Ralph Green, MD, PhD, stepped down recently as chair of medical
pathology and laboratory medicine at the University of California-Davis after
13 years. He remains at the school to focus on research, teaching and clinical
service as a professor of pathology and internal medicine after a one-year
sabbatical that included trips to England, Denmark and Italy.
Green is a first-generation South African, the son of a father who left
Latvia to escape czarist Russia and a mother who fled the country later to
avoid the advance of Nazism. He has four sons three are physicians and
one an oncologist one daughter and eight grandchildren.
Green began his career in Johannesburg General Hospital in 1964 before
moving to the United Kingdom to further his career and to get away from
apartheid. In 1975, he came to the United States and joined the Scripps Clinic
and Research Foundation in La Jolla, Calif. After stints at Ohio State
University and the Cleveland Clinic, he returned to California in 1996 to
become chair at University of California-Davis.
Walking, which sounds very pedestrian, if youll forgive the pun. I
find walking is not just good for my body; I have an opportunity to reflect.
When Im walking with my wife, I can talk to her uninterrupted from
distractions such as the phone. Its quality time for us.
The tongue-in-cheek answer is that Id probably be retired and have
more money. Ive learned that I have a bit of an entrepreneurial flair. If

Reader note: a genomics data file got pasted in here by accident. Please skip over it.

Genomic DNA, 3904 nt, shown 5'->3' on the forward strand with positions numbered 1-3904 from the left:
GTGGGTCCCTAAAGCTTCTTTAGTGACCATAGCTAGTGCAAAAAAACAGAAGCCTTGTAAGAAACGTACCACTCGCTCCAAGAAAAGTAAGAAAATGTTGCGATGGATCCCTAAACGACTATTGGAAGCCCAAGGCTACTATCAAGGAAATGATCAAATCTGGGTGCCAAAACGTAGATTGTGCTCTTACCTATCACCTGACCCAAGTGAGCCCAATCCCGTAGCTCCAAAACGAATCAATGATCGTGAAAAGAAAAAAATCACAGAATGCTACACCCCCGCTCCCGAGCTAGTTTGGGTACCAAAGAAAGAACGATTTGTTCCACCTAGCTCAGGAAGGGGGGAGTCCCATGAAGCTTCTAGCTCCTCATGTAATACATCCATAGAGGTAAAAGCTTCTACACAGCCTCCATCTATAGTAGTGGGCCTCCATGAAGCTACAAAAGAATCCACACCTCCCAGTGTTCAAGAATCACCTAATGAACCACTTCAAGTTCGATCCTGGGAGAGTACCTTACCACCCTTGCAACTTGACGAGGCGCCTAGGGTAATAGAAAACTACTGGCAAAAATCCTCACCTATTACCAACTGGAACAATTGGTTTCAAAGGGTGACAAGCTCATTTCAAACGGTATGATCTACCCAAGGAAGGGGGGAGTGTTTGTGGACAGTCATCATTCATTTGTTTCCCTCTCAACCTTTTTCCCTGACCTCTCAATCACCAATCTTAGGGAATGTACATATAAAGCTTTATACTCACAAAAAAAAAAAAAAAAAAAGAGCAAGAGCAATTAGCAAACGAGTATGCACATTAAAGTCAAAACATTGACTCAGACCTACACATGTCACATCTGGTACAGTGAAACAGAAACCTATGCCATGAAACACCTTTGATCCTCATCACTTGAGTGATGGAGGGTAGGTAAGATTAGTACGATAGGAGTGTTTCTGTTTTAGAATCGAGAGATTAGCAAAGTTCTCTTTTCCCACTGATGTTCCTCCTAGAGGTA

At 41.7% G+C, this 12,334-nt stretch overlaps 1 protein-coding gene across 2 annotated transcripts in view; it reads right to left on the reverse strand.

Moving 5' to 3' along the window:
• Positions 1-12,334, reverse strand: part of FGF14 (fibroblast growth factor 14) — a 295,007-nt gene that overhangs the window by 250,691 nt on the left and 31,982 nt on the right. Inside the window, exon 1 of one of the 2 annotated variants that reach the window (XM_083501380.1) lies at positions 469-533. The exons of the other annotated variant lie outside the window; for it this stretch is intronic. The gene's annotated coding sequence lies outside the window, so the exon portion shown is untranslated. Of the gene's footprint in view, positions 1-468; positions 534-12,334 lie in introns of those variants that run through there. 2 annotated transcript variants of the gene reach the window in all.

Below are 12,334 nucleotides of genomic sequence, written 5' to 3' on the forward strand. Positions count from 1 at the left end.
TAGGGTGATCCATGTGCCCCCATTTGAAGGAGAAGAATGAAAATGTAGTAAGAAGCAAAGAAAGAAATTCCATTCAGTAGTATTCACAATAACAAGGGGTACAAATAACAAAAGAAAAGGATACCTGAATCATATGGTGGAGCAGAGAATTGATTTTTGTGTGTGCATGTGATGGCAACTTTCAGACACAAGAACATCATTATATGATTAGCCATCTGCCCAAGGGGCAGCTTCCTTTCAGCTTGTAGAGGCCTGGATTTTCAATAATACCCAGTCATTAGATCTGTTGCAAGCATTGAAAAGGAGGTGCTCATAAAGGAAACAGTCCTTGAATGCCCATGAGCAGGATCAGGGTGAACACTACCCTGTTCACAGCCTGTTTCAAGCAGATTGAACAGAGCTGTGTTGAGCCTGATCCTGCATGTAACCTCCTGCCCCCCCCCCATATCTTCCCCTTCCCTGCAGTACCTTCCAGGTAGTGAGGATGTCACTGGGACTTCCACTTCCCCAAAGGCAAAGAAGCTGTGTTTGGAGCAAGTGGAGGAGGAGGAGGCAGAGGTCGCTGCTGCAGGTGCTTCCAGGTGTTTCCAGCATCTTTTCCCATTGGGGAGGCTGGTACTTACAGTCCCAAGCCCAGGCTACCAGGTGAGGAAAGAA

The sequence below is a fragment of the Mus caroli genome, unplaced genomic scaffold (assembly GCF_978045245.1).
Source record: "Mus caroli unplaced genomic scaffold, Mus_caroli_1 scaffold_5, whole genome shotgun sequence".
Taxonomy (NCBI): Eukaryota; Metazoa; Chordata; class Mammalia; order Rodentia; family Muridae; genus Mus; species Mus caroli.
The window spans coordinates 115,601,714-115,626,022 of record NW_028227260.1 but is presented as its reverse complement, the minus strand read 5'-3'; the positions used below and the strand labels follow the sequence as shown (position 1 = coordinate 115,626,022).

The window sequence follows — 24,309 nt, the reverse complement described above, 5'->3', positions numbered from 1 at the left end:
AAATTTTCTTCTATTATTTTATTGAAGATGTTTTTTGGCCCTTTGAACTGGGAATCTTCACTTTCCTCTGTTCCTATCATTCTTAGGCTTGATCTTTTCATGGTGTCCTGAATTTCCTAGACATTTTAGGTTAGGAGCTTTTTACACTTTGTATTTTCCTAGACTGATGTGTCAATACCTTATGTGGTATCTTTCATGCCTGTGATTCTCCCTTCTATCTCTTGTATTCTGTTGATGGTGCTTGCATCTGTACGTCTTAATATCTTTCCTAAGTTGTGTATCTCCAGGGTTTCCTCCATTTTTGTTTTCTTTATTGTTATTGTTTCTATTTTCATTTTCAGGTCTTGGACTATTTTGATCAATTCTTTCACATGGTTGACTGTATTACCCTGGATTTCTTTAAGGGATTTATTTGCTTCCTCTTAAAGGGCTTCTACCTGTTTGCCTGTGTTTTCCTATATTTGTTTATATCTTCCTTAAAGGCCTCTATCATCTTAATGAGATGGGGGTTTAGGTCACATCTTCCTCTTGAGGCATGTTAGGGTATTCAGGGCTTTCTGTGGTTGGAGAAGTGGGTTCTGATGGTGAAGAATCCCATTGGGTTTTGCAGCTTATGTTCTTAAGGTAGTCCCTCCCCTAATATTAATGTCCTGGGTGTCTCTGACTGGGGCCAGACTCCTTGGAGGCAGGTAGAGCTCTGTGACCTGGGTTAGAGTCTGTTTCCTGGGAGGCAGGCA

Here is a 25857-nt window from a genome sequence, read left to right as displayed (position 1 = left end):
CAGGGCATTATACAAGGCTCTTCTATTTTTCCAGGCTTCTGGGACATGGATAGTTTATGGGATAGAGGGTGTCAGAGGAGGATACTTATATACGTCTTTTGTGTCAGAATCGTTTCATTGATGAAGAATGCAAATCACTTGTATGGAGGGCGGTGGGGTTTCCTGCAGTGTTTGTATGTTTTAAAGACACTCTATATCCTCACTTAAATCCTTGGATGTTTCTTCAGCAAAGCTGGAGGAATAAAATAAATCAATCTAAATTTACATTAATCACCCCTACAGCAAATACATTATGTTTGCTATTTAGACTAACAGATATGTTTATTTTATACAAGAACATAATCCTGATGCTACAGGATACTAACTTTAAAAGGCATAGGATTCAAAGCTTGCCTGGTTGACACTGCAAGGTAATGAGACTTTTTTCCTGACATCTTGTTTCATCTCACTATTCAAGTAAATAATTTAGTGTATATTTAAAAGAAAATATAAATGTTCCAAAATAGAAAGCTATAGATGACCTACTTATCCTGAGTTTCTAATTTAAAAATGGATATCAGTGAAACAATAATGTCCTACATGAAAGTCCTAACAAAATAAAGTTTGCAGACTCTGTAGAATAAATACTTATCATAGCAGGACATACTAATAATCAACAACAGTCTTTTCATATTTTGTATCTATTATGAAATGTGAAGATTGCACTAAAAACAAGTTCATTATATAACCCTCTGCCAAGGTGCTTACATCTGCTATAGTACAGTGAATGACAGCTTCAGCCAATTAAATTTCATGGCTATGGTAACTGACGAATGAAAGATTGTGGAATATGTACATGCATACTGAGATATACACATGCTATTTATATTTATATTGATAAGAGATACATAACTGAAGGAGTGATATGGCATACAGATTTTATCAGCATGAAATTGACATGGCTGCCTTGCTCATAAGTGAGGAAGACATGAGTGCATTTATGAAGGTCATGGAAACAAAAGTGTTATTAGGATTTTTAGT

I hadnt been in medicine, I think I would have ended up in some kind of
entrepreneurial enterprise and probably made a ton of money. As it is, I ended
up making a lot of money for my department. I am glad to have done so.
What I really wanted to do was become a physicist. Thats where my
intellectual interests lay. I ended up in medicine almost by default. I was too
insecure when I went to university and contemplating graduate studies to go out
on a limb and become a pure scientist. I followed my late fathers
admonition that you need a profession that is portable and will give you
security anywhere in the world.
I would let others judge this, rather than express an opinion that might
be filled with hubris. Mentoring of younger hematologists, pathologists and
scientists has been my biggest success. Many of them have moved on to
successful careers, providing me a great amount of pleasure and satisfaction.
Somebody once advised me that, in a new place, I should ask a bunch of
people, What are the three most important things to know? There was
a guy working in the lab at Scripps, Bob Yelenosky, who shared this Yogi
Berra-like wisdom. He said, Remember that Tuesday is trash day.
Ill never forget that because youre in pretty big trouble if you
forget which day is trash day.
And from my late father, I got: Good friends are always
Bill Crosby, a well-known hematologist, was my first mentor in the
United States and the best and most generous mentor I ever had. He said,
Ralph, if youre convinced that youre right, dont give